Newspaper article The Florida Times Union

FACT CHECK; Not Illegal to Be Overweight in Japan; Not Needed

Newspaper article The Florida Times Union

FACT CHECK; Not Illegal to Be Overweight in Japan; Not Needed

Article excerpt

Byline: Carole Fader

Times-Union readers want to know:

Is it true that a Japanese law makes it illegal for citizens of that country to be overweight?

Well, it is true that the country requires that companies and local governments measure the waistlines of citizens between the ages of 45 and 74 as part of their annual checkups. That represents more than 56 million waistlines, or about 44 percent of the entire population, The New York Times reported.

Those exceeding government limits - 33.5 inches for men and 35.4 inches for women, which are identical to thresholds established in 2005 for Japan by the International Diabetes Federation as an easy guideline for identifying health risks - and having a weight-related ailment will be given dieting guidance if after three months they do not lose weight, the Times reported.

If necessary, those people are steered toward further re-education after six more months.

The hope is that the campaign will encourage healthy lifestyles and keep diabetes, heart disease and strokes in check.

Still, it is not a crime to be fat in Japan, as most of these viral posts state. Japanese citizens can't be fined or imprisoned for being overweight.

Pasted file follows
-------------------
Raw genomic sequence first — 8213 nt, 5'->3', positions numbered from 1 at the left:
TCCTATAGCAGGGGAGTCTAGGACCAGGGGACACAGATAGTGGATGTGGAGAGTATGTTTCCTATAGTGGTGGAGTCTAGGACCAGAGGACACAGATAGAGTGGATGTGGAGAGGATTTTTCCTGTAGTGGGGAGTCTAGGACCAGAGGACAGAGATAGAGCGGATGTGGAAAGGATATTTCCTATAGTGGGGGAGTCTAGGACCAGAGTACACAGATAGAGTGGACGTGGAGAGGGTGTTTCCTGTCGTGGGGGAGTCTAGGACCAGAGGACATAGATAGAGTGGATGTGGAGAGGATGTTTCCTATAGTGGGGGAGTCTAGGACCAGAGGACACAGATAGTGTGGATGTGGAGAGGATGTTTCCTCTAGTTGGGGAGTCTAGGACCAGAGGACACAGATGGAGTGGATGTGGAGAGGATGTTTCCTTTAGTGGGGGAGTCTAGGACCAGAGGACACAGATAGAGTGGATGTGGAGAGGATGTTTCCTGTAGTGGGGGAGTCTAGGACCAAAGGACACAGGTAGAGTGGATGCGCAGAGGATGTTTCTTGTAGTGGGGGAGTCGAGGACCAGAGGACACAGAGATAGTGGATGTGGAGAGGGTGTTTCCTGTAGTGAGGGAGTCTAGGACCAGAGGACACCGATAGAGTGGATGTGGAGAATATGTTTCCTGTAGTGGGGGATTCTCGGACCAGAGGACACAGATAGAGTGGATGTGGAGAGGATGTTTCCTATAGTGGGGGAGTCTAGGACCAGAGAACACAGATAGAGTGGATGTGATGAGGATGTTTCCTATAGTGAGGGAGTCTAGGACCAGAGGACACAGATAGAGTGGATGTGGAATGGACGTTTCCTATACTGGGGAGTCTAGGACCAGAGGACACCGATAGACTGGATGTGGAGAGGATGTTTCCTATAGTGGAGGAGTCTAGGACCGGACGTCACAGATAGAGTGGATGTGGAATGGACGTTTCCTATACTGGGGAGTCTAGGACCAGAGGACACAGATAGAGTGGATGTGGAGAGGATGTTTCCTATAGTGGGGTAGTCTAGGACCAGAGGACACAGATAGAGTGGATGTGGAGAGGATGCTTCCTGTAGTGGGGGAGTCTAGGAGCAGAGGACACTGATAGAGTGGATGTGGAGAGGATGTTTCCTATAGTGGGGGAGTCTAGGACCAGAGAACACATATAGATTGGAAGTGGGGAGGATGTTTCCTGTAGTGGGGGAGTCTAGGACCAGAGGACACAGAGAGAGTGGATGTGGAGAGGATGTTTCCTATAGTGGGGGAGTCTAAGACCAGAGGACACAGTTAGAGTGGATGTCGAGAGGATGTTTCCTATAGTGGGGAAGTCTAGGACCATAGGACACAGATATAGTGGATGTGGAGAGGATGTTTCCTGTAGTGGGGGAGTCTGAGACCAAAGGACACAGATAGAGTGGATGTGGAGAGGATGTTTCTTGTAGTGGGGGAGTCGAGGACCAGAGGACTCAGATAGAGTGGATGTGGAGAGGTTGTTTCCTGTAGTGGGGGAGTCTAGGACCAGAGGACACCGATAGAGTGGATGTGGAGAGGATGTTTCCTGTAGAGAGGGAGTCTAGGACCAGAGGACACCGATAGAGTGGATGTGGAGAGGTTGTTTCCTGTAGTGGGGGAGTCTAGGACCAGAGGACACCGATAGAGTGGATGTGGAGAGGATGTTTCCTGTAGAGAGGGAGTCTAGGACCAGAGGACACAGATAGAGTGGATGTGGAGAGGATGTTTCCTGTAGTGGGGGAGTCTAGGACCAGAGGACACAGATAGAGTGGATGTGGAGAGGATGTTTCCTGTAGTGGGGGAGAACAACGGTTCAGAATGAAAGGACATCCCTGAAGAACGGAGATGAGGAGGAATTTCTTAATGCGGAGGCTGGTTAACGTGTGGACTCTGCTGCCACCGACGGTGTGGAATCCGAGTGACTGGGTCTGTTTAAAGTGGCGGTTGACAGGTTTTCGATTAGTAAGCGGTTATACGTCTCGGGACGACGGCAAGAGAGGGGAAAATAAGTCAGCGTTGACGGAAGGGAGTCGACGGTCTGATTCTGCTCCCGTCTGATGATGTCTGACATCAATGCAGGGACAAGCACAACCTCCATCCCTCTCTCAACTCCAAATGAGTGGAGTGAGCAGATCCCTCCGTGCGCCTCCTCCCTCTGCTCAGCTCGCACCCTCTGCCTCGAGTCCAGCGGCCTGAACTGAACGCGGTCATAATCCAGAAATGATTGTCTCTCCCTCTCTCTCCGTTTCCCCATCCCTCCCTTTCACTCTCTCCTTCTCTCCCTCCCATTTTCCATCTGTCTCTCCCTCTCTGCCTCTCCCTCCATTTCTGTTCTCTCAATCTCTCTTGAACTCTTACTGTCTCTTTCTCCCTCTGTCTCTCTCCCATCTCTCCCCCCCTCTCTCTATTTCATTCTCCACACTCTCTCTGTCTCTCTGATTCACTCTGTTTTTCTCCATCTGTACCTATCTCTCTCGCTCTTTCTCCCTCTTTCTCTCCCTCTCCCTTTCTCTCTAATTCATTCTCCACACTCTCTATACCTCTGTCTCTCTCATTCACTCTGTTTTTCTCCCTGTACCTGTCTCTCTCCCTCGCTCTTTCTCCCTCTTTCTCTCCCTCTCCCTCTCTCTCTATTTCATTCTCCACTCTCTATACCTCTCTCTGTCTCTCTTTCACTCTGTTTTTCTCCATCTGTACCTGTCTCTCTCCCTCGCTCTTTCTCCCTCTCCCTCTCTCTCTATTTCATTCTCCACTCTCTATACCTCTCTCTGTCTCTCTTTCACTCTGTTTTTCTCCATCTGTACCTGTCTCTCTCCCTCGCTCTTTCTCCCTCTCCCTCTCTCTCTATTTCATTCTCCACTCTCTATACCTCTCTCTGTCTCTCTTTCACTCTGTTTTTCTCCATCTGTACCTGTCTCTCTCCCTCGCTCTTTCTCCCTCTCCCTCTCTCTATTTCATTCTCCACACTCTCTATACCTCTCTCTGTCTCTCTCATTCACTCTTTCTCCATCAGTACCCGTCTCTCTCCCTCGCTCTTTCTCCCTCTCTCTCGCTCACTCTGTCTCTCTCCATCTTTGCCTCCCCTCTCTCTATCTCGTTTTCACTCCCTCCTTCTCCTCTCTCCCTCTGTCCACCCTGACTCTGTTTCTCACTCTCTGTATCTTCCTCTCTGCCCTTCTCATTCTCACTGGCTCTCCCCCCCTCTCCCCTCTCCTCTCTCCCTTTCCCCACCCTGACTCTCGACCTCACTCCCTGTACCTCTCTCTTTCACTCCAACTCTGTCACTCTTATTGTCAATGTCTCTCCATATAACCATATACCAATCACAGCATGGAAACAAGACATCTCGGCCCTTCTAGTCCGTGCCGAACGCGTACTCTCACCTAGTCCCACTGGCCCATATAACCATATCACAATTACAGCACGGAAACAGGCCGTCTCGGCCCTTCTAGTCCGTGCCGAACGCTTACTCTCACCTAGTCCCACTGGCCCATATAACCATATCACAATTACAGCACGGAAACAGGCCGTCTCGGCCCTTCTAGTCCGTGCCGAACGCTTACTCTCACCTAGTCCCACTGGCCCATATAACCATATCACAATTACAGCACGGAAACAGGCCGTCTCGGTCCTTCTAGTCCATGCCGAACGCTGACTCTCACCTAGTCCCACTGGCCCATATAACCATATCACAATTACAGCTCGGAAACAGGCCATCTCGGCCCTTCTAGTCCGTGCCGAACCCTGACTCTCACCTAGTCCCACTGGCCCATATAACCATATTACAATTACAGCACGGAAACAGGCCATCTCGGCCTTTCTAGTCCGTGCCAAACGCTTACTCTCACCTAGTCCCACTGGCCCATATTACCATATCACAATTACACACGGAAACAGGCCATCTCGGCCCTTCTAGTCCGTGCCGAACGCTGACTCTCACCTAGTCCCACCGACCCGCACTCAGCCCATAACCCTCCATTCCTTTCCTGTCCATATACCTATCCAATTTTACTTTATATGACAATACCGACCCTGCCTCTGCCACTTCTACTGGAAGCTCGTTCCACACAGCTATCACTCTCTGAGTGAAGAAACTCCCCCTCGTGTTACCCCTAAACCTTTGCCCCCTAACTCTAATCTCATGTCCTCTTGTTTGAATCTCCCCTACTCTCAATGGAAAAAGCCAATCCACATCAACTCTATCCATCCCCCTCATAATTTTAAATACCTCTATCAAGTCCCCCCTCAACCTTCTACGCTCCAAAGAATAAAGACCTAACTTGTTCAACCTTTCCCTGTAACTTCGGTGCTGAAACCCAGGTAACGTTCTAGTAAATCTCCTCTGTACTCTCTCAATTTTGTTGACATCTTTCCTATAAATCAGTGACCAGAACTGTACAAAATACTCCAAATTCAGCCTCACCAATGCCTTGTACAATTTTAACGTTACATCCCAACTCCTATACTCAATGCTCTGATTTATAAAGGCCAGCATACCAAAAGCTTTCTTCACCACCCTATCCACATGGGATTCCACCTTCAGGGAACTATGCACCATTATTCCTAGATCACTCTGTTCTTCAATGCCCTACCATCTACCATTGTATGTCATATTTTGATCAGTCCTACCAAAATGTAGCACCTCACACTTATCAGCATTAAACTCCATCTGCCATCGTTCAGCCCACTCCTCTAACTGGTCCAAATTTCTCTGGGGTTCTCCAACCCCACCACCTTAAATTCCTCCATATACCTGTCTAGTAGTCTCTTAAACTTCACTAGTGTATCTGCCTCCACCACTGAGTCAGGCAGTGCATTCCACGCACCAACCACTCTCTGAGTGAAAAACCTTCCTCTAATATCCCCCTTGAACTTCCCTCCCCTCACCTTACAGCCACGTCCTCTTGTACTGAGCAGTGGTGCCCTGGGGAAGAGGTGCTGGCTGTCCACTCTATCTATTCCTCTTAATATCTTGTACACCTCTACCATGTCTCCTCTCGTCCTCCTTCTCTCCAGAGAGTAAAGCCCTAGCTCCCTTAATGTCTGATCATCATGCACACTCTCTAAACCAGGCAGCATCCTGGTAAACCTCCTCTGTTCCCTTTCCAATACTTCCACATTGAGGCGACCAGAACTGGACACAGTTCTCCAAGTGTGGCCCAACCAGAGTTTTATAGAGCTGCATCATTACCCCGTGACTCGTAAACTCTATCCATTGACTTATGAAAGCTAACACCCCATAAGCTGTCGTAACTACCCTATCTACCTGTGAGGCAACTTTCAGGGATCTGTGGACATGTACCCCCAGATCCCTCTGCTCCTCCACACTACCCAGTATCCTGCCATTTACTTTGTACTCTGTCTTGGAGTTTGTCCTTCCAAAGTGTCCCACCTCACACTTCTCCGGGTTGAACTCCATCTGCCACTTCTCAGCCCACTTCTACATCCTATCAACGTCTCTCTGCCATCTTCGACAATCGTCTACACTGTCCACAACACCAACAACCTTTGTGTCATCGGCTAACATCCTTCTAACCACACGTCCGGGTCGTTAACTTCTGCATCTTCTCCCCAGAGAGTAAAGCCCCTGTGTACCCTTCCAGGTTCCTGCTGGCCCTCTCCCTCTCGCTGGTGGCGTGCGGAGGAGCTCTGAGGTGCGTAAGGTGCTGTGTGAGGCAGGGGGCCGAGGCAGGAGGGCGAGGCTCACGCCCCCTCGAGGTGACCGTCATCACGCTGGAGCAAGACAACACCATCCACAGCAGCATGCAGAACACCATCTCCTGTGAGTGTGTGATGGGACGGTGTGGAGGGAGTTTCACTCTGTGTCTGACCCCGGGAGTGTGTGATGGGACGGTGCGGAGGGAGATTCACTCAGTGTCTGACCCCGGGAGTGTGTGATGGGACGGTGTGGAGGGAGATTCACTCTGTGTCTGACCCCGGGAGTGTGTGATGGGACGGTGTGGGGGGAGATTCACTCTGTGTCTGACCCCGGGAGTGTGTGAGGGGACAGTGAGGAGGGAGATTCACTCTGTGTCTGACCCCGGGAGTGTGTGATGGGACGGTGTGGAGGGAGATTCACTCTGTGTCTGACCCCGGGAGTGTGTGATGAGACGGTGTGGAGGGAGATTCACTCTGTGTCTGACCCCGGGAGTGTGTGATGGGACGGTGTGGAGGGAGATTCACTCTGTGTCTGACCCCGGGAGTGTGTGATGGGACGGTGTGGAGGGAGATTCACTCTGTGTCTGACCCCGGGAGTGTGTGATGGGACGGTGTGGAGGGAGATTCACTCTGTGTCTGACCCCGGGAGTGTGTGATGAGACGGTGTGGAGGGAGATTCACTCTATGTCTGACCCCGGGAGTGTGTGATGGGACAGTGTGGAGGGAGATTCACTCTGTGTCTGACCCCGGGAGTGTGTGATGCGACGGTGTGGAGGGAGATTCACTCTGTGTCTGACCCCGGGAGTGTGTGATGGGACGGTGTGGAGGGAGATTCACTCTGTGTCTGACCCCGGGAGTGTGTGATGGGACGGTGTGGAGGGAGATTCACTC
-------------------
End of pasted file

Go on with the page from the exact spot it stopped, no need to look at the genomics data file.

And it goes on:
In January 2008, Japan passed the "Metabo Law," named after metabolic syndrome, a cluster of conditions - increased blood pressure, a high blood sugar level, excess body fat around the waist and abnormal cholesterol levels - that occurring together can increase the risk of heart disease, stroke and diabetes, reported.

"If you have metabolic syndrome or any of the components of metabolic syndrome, aggressive lifestyle changes can delay or even prevent the development of serious health problems," the law stated.

To reach its goals of shrinking the overweight population, the government imposes financial penalties on companies and local governments that fail to meet specific targets.

With the new law, for example, Matsushita, a company that makes Panasonic products, has to measure the waistlines of not only its employees but also of their families and retirees, the Times reported. …

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